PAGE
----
This is my opinion only, of course. I'm sure there are others who might feel differently. :smile2:
     
  10. cat tamer

    cat tamer New Member

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    MO
    a
    Marty, I agree with how you feel about not relying on the gps, it is ok for a reference but to trust your safety to. with my system even following a previous track I can be as far a 100 yards off couse before it will show a deviation.
     
  11. troyedm

    troyedm New Member

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    83
    State:
    edmond oklahoma
    my garmin etrex is close. i use it to get me close to fishing coves when i was on lake mead and mohve in las vegas. it also helped find my way back to camp when it was dark. but all it would do was get you close so you could look and see where you needed to be. the one that runs on my laptop is a lot more accurate. i don't trust my sounder also, ive been in 2' water and had it show 6'. its a garmin 160.
     
  12. ShilohRed

    ShilohRed New Member

    Messages:
    4,339
    State:
    West Tn
    SAme one I have.
    Pete
     
  13. Mr.T

    Mr.T Active Member

    Messages:
    2,554
    State:
    MO
    I suppose most of my caution and reluctance in using a cheap consumer electronic device to guide me through hazardous conditions comes from being an instrument-rated private pilot who uses GPS for enroute and approach navigation, and understanding how those (incredibly expensive) units work.

    In an aircraft GPS navigation system, the whole system (electronics and digital maps) is certified to be accurate and (most importantly) to tell me when it's unable to provide guidance that is accurate enough to use safely. When the system works properly, it'll guide you right to the runway (something that still amazes me every time!)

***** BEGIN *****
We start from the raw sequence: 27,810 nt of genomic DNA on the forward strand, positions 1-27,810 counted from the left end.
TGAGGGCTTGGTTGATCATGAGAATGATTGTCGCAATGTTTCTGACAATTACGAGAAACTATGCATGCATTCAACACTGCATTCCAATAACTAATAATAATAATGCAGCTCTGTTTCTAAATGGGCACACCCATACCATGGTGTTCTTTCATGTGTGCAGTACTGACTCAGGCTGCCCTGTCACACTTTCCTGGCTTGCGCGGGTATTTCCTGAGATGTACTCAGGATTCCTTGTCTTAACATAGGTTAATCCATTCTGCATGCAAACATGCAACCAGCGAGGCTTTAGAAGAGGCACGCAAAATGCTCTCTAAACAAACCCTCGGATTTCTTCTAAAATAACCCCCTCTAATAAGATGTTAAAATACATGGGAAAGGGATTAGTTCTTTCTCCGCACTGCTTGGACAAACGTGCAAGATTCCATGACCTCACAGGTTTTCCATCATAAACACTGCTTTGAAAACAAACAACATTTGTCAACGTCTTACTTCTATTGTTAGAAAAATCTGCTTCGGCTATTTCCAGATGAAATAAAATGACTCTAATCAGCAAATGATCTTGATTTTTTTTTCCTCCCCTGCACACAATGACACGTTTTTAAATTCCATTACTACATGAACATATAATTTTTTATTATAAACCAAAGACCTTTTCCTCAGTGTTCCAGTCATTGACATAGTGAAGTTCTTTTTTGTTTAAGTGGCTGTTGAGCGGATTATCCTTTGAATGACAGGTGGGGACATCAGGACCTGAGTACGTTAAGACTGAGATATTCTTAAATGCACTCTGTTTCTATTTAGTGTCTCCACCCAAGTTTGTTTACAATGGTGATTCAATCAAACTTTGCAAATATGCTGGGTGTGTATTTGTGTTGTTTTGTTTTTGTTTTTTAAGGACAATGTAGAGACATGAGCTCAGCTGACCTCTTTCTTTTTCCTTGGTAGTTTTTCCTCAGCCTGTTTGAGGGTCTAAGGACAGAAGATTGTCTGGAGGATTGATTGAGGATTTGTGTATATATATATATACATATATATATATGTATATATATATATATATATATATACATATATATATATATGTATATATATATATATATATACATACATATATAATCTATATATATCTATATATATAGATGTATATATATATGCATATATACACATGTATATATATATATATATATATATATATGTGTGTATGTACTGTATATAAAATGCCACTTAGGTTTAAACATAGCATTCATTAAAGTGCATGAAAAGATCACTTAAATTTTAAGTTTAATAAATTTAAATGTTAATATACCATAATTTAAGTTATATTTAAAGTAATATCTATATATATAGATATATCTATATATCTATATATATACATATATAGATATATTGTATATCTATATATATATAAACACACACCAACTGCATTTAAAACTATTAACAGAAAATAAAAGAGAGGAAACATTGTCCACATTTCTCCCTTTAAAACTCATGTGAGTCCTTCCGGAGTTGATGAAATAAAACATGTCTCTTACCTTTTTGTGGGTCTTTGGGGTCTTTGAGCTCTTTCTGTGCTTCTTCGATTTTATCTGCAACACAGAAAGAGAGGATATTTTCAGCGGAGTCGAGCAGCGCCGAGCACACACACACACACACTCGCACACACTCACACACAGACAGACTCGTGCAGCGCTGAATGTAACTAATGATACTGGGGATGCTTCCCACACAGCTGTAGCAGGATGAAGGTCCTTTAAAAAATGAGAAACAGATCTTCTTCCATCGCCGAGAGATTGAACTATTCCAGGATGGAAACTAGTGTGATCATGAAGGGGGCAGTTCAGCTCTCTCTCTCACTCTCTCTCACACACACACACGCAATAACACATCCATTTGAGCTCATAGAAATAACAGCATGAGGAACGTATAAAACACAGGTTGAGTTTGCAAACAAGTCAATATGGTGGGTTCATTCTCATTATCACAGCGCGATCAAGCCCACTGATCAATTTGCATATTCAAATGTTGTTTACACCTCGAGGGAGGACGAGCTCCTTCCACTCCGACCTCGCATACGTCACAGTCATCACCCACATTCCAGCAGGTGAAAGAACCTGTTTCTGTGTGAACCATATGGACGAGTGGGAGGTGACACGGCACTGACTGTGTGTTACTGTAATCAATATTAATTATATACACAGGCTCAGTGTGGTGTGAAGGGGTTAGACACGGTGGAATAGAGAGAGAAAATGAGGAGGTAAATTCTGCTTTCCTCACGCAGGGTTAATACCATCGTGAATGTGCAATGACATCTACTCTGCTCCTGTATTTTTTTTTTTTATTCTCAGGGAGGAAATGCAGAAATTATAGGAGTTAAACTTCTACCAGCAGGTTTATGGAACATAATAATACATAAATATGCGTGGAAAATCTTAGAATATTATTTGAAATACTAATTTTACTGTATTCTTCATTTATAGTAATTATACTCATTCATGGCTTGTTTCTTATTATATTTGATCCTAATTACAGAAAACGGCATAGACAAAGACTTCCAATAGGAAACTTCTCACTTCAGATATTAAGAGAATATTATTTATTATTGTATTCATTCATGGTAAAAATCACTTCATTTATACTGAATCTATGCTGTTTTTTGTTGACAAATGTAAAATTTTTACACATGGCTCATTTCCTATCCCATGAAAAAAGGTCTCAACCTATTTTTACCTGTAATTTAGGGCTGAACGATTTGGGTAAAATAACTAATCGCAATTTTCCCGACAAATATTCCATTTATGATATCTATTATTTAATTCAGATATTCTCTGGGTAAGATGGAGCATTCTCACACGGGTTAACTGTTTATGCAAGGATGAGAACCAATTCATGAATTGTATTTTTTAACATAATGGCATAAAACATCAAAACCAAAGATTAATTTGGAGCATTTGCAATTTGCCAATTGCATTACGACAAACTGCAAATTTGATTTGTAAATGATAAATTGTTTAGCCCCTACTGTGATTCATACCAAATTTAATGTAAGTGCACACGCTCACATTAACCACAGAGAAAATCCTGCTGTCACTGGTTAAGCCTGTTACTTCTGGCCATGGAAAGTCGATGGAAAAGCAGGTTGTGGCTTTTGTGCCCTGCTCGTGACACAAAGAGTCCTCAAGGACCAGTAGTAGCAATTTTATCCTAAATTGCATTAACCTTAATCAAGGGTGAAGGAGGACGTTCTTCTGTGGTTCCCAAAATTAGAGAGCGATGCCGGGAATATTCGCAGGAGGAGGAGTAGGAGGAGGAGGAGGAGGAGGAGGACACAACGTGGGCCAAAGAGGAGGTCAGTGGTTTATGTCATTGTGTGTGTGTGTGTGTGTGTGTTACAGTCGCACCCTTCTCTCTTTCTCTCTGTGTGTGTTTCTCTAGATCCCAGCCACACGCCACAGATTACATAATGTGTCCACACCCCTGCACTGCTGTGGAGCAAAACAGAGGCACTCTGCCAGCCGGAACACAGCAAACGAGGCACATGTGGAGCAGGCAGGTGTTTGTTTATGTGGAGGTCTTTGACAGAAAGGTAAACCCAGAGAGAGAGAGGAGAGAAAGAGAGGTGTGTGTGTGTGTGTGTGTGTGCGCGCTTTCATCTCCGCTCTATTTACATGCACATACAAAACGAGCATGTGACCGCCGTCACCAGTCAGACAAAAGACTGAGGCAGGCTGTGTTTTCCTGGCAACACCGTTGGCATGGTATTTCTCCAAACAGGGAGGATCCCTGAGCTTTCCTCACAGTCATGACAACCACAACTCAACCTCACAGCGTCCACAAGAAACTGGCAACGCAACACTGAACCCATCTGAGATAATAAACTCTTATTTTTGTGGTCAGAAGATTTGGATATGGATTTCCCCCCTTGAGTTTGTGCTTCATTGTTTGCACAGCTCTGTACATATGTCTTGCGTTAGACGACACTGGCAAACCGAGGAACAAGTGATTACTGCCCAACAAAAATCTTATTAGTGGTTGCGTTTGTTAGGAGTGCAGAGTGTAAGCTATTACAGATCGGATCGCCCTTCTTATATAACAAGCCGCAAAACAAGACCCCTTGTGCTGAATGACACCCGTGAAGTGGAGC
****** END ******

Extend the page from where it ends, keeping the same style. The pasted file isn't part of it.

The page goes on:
But the $700 Lowrance unit and the $150 Navionics map card I have are not certified for *any* type of navigation use -- as the warning says, "data is provided for reference only" -- and won't tell you if the unit is not performing up to par -- you could be limping along receiving only 3 or 4 satellites, giving you an EPE (estimated position error) of several hundred feet and not know it. If your unit has an option to "Require WAAS" and you're going to rely on your unit for navigation, I'd definitely recommend enabling that option; at least then you'll have a clue when the WAAS satellite isn't online and keeping the data from the other satellites in line.

    If you choose to bet your life (or, perhaps less dramatically, if you choose to bet your hull) that the information it's showing you is accurate, please be my guest.

    But all it would have to do is show me a single navigation marker or bridge or dyke that isn't where it's supposed to be and I'd lose all faith in that system for anything other than giving me a general idea of where I am and what's around me.

    And in my experience so far, I've seen my boat several hundred feet up on "dry land" according to the map, while I was really right in the middle of the river channel. Plus I've seen my boat, on the trailer at the ramp, shown as being a hundred feet or more out in the water. That's enough for me to know better than to trust the information I'm getting.